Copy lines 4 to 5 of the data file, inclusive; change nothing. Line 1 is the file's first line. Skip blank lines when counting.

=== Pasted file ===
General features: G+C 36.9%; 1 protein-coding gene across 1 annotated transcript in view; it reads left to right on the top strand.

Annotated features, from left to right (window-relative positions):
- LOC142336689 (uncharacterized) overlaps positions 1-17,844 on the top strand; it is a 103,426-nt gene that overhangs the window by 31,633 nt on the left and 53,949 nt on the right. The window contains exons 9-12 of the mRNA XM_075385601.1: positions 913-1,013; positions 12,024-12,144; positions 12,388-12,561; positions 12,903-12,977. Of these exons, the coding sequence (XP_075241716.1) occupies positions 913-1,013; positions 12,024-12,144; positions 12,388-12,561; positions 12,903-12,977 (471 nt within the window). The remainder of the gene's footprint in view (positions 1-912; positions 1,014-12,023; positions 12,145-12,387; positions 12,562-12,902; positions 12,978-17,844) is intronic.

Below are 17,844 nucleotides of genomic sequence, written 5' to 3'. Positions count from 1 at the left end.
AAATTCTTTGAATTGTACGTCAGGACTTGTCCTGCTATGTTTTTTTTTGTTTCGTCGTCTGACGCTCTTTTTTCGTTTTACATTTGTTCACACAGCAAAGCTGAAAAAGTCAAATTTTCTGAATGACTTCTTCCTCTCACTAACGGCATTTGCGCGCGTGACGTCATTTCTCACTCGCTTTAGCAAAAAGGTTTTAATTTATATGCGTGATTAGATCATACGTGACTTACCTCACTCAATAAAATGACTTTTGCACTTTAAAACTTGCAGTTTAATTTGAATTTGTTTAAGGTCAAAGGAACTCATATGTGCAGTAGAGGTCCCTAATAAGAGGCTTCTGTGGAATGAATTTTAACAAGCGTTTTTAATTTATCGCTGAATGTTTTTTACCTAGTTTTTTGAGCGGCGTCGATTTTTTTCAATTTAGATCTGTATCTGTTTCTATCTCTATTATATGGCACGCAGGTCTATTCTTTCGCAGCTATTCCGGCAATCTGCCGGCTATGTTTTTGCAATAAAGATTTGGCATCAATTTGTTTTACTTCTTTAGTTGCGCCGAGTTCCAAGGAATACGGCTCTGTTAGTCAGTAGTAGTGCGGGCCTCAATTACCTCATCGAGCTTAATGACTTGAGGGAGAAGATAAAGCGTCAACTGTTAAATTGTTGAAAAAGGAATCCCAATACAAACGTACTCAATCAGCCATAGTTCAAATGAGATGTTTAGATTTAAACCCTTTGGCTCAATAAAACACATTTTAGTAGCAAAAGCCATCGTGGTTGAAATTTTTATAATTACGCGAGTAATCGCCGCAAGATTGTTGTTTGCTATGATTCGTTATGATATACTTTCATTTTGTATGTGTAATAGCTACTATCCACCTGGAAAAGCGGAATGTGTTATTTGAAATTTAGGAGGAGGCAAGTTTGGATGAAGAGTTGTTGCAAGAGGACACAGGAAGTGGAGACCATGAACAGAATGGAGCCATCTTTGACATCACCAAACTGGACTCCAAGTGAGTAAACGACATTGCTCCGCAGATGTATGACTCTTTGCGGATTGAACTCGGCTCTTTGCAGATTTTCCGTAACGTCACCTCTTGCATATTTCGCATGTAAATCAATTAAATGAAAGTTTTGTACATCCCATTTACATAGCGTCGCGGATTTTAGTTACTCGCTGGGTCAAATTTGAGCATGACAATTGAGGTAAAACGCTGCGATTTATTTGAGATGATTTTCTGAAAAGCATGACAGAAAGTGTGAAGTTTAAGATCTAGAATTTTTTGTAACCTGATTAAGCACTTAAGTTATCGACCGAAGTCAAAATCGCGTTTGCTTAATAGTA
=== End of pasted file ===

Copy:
Below are 17,844 nucleotides of genomic sequence, written 5' to 3'. Positions count from 1 at the left end.
AAATTCTTTGAATTGTACGTCAGGACTTGTCCTGCTATGTTTTTTTTTGTTTCGTCGTCTGACGCTCTTTTTTCGTTTTACATTTGTTCACACAGCAAAGCTGAAAAAGTCAAATTTTCTGAATGACTTCTTCCTCTCACTAACGGCATTTGCGCGCGTGACGTCATTTCTCACTCGCTTTAGCAAAAAGGTTTTAATTTATATGCGTGATTAGATCATACGTGACTTACCTCACTCAATAAAATGACTTTTGCACTTTAAAACTTGCAGTTTAATTTGAATTTGTTTAAGGTCAAAGGAACTCATATGTGCAGTAGAGGTCCCTAATAAGAGGCTTCTGTGGAATGAATTTTAACAAGCGTTTTTAATTTATCGCTGAATGTTTTTTACCTAGTTTTTTGAGCGGCGTCGATTTTTTTCAATTTAGATCTGTATCTGTTTCTATCTCTATTATATGGCACGCAGGTCTATTCTTTCGCAGCTATTCCGGCAATCTGCCGGCTATGTTTTTGCAATAAAGATTTGGCATCAATTTGTTTTACTTCTTTAGTTGCGCCGAGTTCCAAGGAATACGGCTCTGTTAGTCAGTAGTAGTGCGGGCCTCAATTACCTCATCGAGCTTAATGACTTGAGGGAGAAGATAAAGCGTCAACTGTTAAATTGTTGAAAAAGGAATCCCAATACAAACGTACTCAATCAGCCATAGTTCAAATGAGATGTTTAGATTTAAACCCTTTGGCTCAATAAAACACATTTTAGTAGCAAAAGCCATCGTGGTTGAAATTTTTATAATTACGCGAGTAATCGCCGCAAGATTGTTGTTTGCTATGATTCGTTATGATATACTTTCATTTTGTATGTGTAATAGCTACTATCCACCTGGAAAAGCGGAATGTGTTATTTGAAATTTAGGAGGAGGCAAGTTTGGATGAAGAGTTGTTGCAAGAGGACACAGGAAGTGGAGACCATGAACAGAATGGAGCCATCTTTGACATCACCAAACTGGACTCCAAGTGAGTAAACGACATTGCTCCGCAGATGTATGACTCTTTGCGGATTGAACTCGGCTCTTTGCAGATTTTCCGTAACGTCACCTCTTGCATATTTCGCATGTAAATCAATTAAATGAAAGTTTTGTACATCCCATTTACATAGCGTCGCGGATTTTAGTTACTCGCTGGGTCAAATTTGAGCATGACAATTGAGGTAAAACGCTGCGATTTATTTGAGATGATTTTCTGAAAAGCATGACAGAAAGTGTGAAGTTTAAGATCTAGAATTTTTTGTAACCTGATTAAGCACTTAAGTTATCGACCGAAGTCAAAATCGCGTTTGCTTAATAGTA